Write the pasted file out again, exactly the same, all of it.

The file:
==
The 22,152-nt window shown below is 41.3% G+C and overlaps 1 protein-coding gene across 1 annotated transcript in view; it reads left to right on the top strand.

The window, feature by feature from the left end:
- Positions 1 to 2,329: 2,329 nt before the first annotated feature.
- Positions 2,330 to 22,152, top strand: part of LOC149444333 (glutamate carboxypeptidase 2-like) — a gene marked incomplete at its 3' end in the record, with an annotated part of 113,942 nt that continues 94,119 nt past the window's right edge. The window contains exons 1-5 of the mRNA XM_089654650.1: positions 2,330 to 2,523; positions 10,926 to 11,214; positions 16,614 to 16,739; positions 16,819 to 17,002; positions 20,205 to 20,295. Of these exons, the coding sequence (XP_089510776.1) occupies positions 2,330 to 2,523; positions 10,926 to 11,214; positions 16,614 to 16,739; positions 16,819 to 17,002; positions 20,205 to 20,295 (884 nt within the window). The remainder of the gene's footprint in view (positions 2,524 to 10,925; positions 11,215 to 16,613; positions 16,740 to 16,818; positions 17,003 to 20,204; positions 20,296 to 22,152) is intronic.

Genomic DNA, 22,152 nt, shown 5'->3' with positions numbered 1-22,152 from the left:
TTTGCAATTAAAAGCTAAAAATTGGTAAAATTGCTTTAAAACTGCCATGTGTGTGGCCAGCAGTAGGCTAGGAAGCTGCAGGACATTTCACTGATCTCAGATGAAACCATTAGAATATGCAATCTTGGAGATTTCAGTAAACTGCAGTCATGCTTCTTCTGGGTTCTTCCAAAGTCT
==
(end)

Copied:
The 22,152-nt window shown below is 41.3% G+C and overlaps 1 protein-coding gene across 1 annotated transcript in view; it reads left to right on the top strand.

The window, feature by feature from the left end:
- Positions 1 to 2,329: 2,329 nt before the first annotated feature.
- Positions 2,330 to 22,152, top strand: part of LOC149444333 (glutamate carboxypeptidase 2-like) — a gene marked incomplete at its 3' end in the record, with an annotated part of 113,942 nt that continues 94,119 nt past the window's right edge. The window contains exons 1-5 of the mRNA XM_089654650.1: positions 2,330 to 2,523; positions 10,926 to 11,214; positions 16,614 to 16,739; positions 16,819 to 17,002; positions 20,205 to 20,295. Of these exons, the coding sequence (XP_089510776.1) occupies positions 2,330 to 2,523; positions 10,926 to 11,214; positions 16,614 to 16,739; positions 16,819 to 17,002; positions 20,205 to 20,295 (884 nt within the window). The remainder of the gene's footprint in view (positions 2,524 to 10,925; positions 11,215 to 16,613; positions 16,740 to 16,818; positions 17,003 to 20,204; positions 20,296 to 22,152) is intronic.

Genomic DNA, 22,152 nt, shown 5'->3' with positions numbered 1-22,152 from the left:
TTTGCAATTAAAAGCTAAAAATTGGTAAAATTGCTTTAAAACTGCCATGTGTGTGGCCAGCAGTAGGCTAGGAAGCTGCAGGACATTTCACTGATCTCAGATGAAACCATTAGAATATGCAATCTTGGAGATTTCAGTAAACTGCAGTCATGCTTCTTCTGGGTTCTTCCAAAGTCT